Rockford RAMblings: Epilogue Books, Rockford’s independent bookstore

By Christopher Jones

It was once said by author Harold Kushner that “I think of life as a good book.  The further you get into it, the more it begins to make sense”.  The owners of Rockford’s newest, and only, independent bookstore could have had this in mind when they decided to open up Epilogue Books, located at 10 East Bridge Street in downtown Rockford.  I recently had the chance to spend some time with the book-loving owners to find out more about their love of books, their love of Rockford and how putting the two together was a lifelong dream finally realized.

Epilogue Books is owned and operated by the husband and wife team of Pat and Valerie Burkholder.  Living in Rockford, the one thing that Valerie always felt was missing a classic, independent bookstore.  She would be out eating dinner at various Rockford locations and whenever she would see an empty place, she would think how that would be a good spot for a bookstore.  With Valerie’s passion of bookstores and Pat’s love of books, they always planned on opening a bookstore, but the timing never really seemed right.  When the chance for an early retirement was offered by her company, she couldn’t pass it up.  Pat also retired from his teaching job and in December of 2017 they signed a lease for their location in The Promenade.  In July of 2018 they opened the doors and Epilogue Books was born.

Walking into the bookstore, you can see their love of books and the bookstore experience on full display.  Off to the left of the entrance is an amazing children’s area with hand-painted murals on the wall with soft pillows and carpet for kids to curl up on and choose what books they want.  The work done inside the rest of the bookstore was a family affair.  Starting with a blank canvas, Pat’s sons helped by building the bookcases and risers and installing the sound system.  All of the interior design work was done by themselves with help from family.  With concrete floors, soft lighting and differing shelves, cabinets and tables, you feel instantly comfortable walking in.

I asked them what the biggest challenge is for independent bookstore owners and the answer is pretty obvious:  Amazon.  It’s almost impossible for small bookstores to compete with the prices offered by Amazon and other online retailers.  However, there was one quote from Pat that I find does an incredible job at describing the difference between buying a book online and at a bookstore: “At a bookstore you get an experience, you don’t just get a book”.  You can come in and talk to the owners and get an honest assessment on a book you are thinking about, or a suggestion on what to read next.  They have a coffee machine in the back where you can grab a cup of coffee, have a seat and read a little bit of the book you are thinking about before you buy it.  You won’t read a bunch of online reviews about people not getting their book in two days.  You will have it in your hand (they will also special order you something if they don’t have it in stock).  The fact that they each have different tastes in books furthers the help you can get.  Valerie is more of a fiction fan while Pat likes to read more non-fiction books.  The chances are, though, if you have a question on a book, they can help.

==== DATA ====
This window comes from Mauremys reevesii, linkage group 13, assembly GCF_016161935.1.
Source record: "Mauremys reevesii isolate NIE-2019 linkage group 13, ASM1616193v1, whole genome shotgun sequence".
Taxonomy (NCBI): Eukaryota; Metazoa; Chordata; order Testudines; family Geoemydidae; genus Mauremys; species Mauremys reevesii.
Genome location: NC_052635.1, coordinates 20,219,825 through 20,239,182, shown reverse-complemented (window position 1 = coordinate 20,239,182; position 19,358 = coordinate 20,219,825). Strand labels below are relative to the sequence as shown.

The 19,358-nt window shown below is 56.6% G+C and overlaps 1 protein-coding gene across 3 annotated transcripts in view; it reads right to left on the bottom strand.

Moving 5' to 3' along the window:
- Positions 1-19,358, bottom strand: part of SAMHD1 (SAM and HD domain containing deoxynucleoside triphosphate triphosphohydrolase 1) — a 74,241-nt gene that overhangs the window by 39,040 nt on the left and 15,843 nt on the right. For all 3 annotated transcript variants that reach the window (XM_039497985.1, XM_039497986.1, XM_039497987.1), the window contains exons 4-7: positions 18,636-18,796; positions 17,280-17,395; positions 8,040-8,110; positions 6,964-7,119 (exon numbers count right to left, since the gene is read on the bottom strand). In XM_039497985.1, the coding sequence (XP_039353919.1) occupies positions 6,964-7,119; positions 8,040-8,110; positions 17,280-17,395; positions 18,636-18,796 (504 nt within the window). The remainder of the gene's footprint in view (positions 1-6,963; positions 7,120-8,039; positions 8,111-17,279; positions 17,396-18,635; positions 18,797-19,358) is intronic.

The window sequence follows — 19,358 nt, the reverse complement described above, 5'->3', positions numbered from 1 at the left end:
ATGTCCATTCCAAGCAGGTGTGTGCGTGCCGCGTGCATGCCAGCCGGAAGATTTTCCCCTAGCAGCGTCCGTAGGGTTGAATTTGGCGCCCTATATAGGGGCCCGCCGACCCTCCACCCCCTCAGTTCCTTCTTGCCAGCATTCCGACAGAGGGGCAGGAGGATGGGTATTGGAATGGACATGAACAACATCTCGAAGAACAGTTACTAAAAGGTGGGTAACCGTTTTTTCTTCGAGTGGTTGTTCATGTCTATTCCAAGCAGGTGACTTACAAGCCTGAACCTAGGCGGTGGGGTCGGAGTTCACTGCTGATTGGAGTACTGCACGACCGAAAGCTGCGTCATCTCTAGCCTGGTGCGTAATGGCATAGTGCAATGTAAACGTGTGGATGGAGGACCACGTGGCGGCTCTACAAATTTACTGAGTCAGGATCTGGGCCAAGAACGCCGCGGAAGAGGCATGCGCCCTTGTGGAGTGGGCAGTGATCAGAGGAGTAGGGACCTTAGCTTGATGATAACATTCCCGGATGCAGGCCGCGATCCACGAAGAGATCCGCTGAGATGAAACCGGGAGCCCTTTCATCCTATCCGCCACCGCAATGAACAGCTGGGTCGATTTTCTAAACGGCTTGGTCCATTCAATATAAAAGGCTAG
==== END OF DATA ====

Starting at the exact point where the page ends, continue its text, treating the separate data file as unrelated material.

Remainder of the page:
Pat and Valerie are also doing a great job of joining the Rockford business community and taking part in and/or hosting many great events.  On November 27th, from 5-7pm, Rockford’s own Ginger Zee will be in the store doing a book signing of her two books (an autobiography and a children’s book).  They are also taking place in the Healthy Kids Initiative through Rockford High School.  Another exciting fact about Epilogue Books is that they offer story times for kids on alternating Thursdays and Saturdays at 11am.  Call or check their Facebook page for more details on this or for any of their upcoming events.

There is something about the smell of a book that really sparks the imagination.  You don’t get that same sensation reading a book on a digital screen.  You have to hold the book in your hands, feel the paper, hear the creak on the spine when you open it up for the first time.  There really is nothing like a good book or a good bookstore.  Rockford is now lucky to have a bookstore to call our own.

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